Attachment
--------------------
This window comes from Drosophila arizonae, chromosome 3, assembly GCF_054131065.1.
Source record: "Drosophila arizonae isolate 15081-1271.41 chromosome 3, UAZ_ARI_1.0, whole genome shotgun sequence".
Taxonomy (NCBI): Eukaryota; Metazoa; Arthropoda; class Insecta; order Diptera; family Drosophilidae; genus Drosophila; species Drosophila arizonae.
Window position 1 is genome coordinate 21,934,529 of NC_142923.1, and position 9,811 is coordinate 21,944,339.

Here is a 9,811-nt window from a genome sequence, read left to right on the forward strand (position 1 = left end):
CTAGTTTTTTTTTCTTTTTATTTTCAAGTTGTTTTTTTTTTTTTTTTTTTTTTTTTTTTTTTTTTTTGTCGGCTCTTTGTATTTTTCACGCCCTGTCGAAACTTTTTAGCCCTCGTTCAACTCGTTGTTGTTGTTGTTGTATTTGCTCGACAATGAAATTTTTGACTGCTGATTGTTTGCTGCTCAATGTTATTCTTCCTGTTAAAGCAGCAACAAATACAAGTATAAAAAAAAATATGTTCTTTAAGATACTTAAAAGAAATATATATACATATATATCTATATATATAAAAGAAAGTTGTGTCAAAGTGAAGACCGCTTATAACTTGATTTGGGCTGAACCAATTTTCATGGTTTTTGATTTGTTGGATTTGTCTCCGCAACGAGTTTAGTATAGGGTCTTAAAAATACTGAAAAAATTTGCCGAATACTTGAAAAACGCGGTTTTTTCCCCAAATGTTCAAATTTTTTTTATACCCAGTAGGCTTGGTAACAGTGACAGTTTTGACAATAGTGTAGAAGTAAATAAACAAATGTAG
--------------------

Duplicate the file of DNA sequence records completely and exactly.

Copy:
This window comes from Drosophila arizonae, chromosome 3, assembly GCF_054131065.1.
Source record: "Drosophila arizonae isolate 15081-1271.41 chromosome 3, UAZ_ARI_1.0, whole genome shotgun sequence".
Taxonomy (NCBI): Eukaryota; Metazoa; Arthropoda; class Insecta; order Diptera; family Drosophilidae; genus Drosophila; species Drosophila arizonae.
Window position 1 is genome coordinate 21,934,529 of NC_142923.1, and position 9,811 is coordinate 21,944,339.

Here is a 9,811-nt window from a genome sequence, read left to right on the forward strand (position 1 = left end):
CTAGTTTTTTTTTCTTTTTATTTTCAAGTTGTTTTTTTTTTTTTTTTTTTTTTTTTTTTTTTTTTTTGTCGGCTCTTTGTATTTTTCACGCCCTGTCGAAACTTTTTAGCCCTCGTTCAACTCGTTGTTGTTGTTGTTGTATTTGCTCGACAATGAAATTTTTGACTGCTGATTGTTTGCTGCTCAATGTTATTCTTCCTGTTAAAGCAGCAACAAATACAAGTATAAAAAAAAATATGTTCTTTAAGATACTTAAAAGAAATATATATACATATATATCTATATATATAAAAGAAAGTTGTGTCAAAGTGAAGACCGCTTATAACTTGATTTGGGCTGAACCAATTTTCATGGTTTTTGATTTGTTGGATTTGTCTCCGCAACGAGTTTAGTATAGGGTCTTAAAAATACTGAAAAAATTTGCCGAATACTTGAAAAACGCGGTTTTTTCCCCAAATGTTCAAATTTTTTTTATACCCAGTAGGCTTGGTAACAGTGACAGTTTTGACAATAGTGTAGAAGTAAATAAACAAATGTAG